There are four main areas of importance to every service technician and sales technician working in the independent contracting industries of HVAC, plumbing, and electrical. Each of these skill sets holds great success for the tech that explores, learns, and trains in these areas. But an important aspect to keep in mind when tackling these skills is to break them down; this way achieving them is more feasible, easier to track, and less daunting. The great American writer, Mark Twain, had practical advice on breaking down goals; “The secret of getting ahead is getting started. The secret to getting started is breaking your complex overwhelming tasks into small manageable tasks and then starting on the first one.” Here are the four important areas to technician success and the ways that they can be broken down and achieved:
-Technical Skills– The most obvious skill that a technician must focus on is technical skills. When a customer calls with a need, they want to know that their technician is capable and trained to discover and fix their problem. When focusing on improving and growing technical skills, it is important to first know the company’s diagnostic sheet inside and out. While also remembering that a diagnostic is only thorough and complete after a technician has explored the entire system. Improving technicians’ diagnostic skills requires that techs slow down and take time to discover any and all hazards. Along with growing a technician’s diagnostic skills, it is important that a tech knows how to effectively compare a customer’s problem to a more relatable topic or compare the issue using an analogy. By doing this, a technician is proving his technical expertise as well as his ability to make a customer comfortable in technical situations where they may not be familiar with all the parts and their functions.
-Customer Service Skills– Skills related to customer service can be both direct and indirect. Direct customer service skills include being friendly, respectful, and professional. Proving these direct customer service skills could be parking the service vehicle on the street, being sure to use floor protection before entering the house, greeting the customer with a smile, or bringing tools to the initial meeting at the front door so a customer knows the tech is ready to work. Indirect service excellence skills are normally skills that require the technician to nonverbally read the customer and the situation. This may include being able to quickly determine the best way to respond to a customer’s personality type, gauge a customer’s interest during the presentation; as well as, how and when to move forward with the close. Both types of customer service skills (direct or indirect) require training and regular practice in order for them to be mastered and used consistently.
-Verbal Skills– Verbal skills go hand-in-hand with a technician’s customer service skills; but along with having great verbal abilities comes the need for strong nonverbal proficiency. Possessing and practicing positive body language is just as important as knowing the next statement to make during a close. When a tech’s body language and spoken word are coherent and positive it builds their rapport and trust with the customer. Technicians must also have a keen insight on the words that they use during their presentation. Utilizing “power words” such as “investment” rather than “cost” should be practiced during a presentation. These words reflect a positive connotation in the customer’s mind as well as work to move the sale along. When a technician combines “power words,” positive body language, and good communication skills it makes the sale call or service call comfortable and productive for both the client and the technician.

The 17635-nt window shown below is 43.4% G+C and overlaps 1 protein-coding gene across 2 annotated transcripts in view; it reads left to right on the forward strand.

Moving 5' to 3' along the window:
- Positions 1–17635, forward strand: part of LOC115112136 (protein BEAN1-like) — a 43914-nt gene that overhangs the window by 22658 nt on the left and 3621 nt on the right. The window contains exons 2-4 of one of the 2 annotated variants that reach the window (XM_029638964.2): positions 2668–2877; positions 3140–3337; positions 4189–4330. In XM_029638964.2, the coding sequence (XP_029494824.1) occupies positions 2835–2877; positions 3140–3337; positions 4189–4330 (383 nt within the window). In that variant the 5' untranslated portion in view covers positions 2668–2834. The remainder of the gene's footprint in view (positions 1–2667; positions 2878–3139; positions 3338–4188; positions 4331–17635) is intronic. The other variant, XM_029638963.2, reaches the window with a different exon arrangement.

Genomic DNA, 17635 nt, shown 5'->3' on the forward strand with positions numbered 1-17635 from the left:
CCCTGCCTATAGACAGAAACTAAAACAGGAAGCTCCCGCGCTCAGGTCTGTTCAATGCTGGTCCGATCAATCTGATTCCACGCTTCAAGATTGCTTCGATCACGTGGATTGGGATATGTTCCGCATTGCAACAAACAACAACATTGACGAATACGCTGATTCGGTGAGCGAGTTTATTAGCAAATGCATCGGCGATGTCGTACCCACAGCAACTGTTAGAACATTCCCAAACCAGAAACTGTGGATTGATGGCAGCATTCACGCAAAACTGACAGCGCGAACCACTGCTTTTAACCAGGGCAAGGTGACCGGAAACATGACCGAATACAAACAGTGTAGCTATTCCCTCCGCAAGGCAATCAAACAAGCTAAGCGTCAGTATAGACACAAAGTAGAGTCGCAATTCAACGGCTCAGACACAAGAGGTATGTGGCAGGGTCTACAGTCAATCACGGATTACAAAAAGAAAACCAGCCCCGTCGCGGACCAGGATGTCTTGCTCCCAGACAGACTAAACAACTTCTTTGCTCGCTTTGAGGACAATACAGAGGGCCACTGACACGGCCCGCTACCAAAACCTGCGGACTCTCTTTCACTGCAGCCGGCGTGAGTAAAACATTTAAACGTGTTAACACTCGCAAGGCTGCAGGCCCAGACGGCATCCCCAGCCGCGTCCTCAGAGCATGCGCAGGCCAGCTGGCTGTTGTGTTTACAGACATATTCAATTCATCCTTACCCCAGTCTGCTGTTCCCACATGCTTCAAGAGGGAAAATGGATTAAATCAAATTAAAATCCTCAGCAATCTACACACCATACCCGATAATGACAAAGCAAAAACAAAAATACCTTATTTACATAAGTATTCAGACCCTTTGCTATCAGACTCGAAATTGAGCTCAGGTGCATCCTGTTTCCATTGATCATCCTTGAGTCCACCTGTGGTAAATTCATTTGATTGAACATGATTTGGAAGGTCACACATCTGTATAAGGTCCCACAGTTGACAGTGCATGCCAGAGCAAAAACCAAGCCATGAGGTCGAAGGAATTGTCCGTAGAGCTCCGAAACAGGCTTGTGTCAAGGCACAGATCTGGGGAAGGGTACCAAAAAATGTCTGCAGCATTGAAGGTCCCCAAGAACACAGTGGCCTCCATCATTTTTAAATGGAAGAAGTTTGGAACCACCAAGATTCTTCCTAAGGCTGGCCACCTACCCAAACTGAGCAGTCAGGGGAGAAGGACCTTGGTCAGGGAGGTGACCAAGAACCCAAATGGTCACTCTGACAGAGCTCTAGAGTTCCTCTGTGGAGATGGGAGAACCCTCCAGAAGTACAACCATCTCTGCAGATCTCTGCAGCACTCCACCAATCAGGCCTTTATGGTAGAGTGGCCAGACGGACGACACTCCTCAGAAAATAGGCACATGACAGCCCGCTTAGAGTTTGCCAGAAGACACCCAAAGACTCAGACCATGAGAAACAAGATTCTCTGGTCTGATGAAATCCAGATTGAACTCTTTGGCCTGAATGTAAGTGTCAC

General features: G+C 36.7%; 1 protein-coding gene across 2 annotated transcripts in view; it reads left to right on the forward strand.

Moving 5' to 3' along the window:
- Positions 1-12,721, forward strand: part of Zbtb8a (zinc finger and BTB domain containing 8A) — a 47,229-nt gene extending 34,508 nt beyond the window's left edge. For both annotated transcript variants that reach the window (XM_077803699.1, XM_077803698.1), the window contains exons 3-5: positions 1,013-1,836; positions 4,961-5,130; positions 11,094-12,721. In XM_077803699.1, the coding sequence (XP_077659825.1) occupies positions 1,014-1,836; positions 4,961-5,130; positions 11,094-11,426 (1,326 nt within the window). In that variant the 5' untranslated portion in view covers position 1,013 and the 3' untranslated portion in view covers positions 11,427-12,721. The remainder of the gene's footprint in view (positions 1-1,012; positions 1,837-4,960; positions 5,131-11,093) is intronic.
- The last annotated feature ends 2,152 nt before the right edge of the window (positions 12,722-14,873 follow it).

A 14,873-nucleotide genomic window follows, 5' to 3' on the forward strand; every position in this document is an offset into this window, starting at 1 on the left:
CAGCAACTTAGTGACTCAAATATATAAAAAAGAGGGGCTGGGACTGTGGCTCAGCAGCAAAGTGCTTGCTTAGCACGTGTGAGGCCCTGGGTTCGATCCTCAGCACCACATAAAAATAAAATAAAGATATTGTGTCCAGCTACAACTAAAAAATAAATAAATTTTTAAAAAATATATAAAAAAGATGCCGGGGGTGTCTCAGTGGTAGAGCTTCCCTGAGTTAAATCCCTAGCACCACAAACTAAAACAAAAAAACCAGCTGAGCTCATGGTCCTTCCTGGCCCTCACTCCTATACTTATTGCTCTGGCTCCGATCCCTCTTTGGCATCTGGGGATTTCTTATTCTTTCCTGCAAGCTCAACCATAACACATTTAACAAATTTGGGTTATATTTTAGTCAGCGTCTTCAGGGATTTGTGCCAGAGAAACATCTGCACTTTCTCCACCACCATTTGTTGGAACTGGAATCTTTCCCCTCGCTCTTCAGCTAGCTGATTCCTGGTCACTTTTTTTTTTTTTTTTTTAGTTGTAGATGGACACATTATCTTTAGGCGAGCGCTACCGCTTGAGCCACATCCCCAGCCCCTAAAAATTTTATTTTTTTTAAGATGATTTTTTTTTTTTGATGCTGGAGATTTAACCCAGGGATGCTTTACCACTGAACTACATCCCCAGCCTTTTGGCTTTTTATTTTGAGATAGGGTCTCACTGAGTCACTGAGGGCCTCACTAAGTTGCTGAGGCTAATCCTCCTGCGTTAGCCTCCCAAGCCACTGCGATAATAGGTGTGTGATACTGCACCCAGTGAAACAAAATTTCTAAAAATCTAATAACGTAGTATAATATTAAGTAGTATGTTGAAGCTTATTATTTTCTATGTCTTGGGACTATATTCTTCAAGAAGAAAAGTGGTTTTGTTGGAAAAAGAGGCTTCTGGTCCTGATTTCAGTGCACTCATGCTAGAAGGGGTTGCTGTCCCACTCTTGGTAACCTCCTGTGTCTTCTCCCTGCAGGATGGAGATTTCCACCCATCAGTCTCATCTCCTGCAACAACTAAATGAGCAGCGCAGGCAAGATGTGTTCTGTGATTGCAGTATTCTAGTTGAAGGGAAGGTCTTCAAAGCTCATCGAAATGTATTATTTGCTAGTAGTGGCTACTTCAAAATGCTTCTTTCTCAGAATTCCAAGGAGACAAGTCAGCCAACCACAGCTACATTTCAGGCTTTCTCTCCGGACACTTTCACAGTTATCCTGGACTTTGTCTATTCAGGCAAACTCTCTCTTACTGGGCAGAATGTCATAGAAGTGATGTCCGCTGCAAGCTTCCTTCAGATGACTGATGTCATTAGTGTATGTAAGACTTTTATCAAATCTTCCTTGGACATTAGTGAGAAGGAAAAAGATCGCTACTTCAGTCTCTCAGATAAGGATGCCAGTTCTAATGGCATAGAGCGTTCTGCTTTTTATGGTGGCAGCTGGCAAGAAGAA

-Written Skills– Written skills are important throughout the entire process of the call: from the initial office paperwork and the diagnostic sheet to the client’s paperwork and the finalized paperwork filed in the office records. Having a standard for paperwork completion is important for the entire company team to maintain organization and a clear flow of information and communication. Written skills are also important when presenting the options during a presentation. They are especially important when using a computation called the “True Cost Calculation;” which works to compare the cost of repairs versus replacement. When a technician is capable of clearly communicating these options then the customer is better informed on all alternatives so they can make the best and most educated decision.
Great technicians learn and train on these four important topics. Mastering these skills is best achieved by breaking down each major skill into manageable components. To learn more about training on any of these topics or skills contact Service Excellence Training today. We have great materials and resources on all of these vital technician skills. We look forward to helping you increase your company’s sales, leads, and retention. Thank you for following our weekly posts. Here at Service Excellence Training, we strive to turn your learning into earning!
-Resource curated by Whitney Stewart of Service Excellence Training.
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